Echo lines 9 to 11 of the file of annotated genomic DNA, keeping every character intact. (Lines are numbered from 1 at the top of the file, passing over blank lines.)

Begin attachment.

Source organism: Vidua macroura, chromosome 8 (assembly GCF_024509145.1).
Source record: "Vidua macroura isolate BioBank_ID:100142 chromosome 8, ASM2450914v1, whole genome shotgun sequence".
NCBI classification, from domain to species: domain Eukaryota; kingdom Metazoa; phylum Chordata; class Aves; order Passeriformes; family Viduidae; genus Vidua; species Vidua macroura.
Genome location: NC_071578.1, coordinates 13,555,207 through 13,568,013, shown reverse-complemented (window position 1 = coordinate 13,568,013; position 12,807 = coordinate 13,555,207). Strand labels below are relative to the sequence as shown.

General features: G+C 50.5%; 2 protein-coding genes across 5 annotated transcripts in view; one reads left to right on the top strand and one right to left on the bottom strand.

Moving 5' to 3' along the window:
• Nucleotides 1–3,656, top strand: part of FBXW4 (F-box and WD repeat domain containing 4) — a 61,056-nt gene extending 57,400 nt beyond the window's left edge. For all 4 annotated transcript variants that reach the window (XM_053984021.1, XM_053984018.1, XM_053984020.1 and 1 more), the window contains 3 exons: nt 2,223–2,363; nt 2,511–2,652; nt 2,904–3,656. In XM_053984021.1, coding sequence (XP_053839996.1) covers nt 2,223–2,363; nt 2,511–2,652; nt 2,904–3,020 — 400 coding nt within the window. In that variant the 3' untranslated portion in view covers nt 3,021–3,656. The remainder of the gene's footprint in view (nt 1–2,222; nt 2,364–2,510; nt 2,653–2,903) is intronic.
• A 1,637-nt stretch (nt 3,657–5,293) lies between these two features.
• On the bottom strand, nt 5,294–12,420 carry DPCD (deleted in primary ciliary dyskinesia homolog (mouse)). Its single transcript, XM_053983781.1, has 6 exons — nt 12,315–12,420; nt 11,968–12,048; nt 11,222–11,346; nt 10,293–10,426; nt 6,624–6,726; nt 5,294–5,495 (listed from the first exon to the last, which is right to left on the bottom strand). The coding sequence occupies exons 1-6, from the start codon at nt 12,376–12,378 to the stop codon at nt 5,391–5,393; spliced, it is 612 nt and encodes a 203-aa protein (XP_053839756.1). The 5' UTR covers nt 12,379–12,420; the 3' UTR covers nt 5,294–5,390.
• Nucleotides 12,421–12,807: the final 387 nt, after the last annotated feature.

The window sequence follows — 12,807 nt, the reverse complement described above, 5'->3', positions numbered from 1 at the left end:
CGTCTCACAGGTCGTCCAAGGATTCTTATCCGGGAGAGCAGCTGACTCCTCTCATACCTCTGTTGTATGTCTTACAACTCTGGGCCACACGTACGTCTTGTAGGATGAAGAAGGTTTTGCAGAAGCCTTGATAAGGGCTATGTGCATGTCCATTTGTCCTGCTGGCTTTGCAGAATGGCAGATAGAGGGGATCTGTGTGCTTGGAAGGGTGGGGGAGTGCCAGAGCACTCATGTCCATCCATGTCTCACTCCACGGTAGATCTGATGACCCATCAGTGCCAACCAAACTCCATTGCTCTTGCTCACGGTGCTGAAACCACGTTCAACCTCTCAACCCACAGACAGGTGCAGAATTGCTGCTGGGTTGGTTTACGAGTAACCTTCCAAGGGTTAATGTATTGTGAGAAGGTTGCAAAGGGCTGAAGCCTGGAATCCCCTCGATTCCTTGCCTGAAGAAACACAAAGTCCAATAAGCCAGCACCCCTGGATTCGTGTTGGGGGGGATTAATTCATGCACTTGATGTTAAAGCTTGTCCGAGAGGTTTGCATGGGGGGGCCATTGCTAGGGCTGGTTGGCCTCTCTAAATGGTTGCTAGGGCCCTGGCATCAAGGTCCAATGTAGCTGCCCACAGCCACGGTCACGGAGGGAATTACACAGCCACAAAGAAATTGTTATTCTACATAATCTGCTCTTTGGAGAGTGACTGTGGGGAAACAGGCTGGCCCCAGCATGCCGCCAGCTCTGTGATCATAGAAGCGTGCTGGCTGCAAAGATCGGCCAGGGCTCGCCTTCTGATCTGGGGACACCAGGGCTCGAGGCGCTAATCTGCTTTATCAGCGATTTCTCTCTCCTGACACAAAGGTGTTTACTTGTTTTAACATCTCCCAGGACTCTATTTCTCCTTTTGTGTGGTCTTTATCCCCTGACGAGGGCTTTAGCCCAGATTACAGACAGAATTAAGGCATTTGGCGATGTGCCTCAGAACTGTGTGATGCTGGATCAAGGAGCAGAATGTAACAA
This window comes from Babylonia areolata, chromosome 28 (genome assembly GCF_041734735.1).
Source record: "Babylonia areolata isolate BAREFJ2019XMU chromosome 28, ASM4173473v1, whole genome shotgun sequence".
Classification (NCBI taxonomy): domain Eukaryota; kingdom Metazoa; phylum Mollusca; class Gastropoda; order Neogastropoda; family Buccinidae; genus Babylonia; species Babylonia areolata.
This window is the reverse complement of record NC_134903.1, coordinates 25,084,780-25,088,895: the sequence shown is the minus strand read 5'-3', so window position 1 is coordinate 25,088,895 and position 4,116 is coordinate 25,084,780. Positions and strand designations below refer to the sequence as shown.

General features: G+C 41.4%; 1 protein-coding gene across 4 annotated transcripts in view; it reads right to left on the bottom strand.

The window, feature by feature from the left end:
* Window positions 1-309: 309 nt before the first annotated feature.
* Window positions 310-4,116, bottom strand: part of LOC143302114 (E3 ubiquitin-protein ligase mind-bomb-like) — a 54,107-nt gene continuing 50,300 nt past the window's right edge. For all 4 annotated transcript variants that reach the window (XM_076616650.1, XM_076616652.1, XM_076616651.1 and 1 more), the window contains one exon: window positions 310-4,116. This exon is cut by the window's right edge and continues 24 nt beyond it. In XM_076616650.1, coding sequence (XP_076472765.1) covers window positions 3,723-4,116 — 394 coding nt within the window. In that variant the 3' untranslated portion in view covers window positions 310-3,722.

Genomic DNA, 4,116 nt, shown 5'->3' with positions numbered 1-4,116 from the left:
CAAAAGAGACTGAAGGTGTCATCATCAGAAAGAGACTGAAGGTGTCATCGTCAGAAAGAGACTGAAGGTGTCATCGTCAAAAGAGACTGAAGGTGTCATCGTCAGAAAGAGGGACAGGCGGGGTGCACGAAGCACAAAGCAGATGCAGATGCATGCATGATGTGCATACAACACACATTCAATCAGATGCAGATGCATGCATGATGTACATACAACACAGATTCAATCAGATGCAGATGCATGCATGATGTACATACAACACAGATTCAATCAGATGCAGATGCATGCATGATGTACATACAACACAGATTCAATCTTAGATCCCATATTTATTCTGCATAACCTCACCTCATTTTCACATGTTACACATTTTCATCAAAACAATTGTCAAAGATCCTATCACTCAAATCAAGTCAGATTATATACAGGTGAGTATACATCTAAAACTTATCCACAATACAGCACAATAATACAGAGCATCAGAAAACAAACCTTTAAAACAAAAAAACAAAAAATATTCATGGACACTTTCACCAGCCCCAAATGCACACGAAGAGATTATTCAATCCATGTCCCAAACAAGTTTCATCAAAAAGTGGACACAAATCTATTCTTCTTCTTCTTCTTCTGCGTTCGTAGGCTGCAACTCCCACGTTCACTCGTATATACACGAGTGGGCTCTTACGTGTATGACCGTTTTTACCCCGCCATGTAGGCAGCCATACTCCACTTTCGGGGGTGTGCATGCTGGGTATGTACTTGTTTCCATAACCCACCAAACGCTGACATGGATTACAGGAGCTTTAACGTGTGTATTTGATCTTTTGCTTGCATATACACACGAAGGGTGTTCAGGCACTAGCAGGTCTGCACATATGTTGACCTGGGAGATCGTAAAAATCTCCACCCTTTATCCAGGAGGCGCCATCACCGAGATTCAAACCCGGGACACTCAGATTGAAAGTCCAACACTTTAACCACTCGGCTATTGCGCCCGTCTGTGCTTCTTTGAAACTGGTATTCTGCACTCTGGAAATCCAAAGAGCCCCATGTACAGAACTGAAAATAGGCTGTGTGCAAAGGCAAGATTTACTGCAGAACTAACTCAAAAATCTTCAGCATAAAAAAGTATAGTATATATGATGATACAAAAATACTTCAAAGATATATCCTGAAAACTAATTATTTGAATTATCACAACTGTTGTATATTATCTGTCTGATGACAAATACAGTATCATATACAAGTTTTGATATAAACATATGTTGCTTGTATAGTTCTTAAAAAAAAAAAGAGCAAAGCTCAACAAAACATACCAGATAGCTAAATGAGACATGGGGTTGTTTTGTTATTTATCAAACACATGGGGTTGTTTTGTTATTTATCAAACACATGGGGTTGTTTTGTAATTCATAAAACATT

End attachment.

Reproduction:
• On the bottom strand, nt 5,294–12,420 carry DPCD (deleted in primary ciliary dyskinesia homolog (mouse)). Its single transcript, XM_053983781.1, has 6 exons — nt 12,315–12,420; nt 11,968–12,048; nt 11,222–11,346; nt 10,293–10,426; nt 6,624–6,726; nt 5,294–5,495 (listed from the first exon to the last, which is right to left on the bottom strand). The coding sequence occupies exons 1-6, from the start codon at nt 12,376–12,378 to the stop codon at nt 5,391–5,393; spliced, it is 612 nt and encodes a 203-aa protein (XP_053839756.1). The 5' UTR covers nt 12,379–12,420; the 3' UTR covers nt 5,294–5,390.
• Nucleotides 12,421–12,807: the final 387 nt, after the last annotated feature.

The window sequence follows — 12,807 nt, the reverse complement described above, 5'->3', positions numbered from 1 at the left end: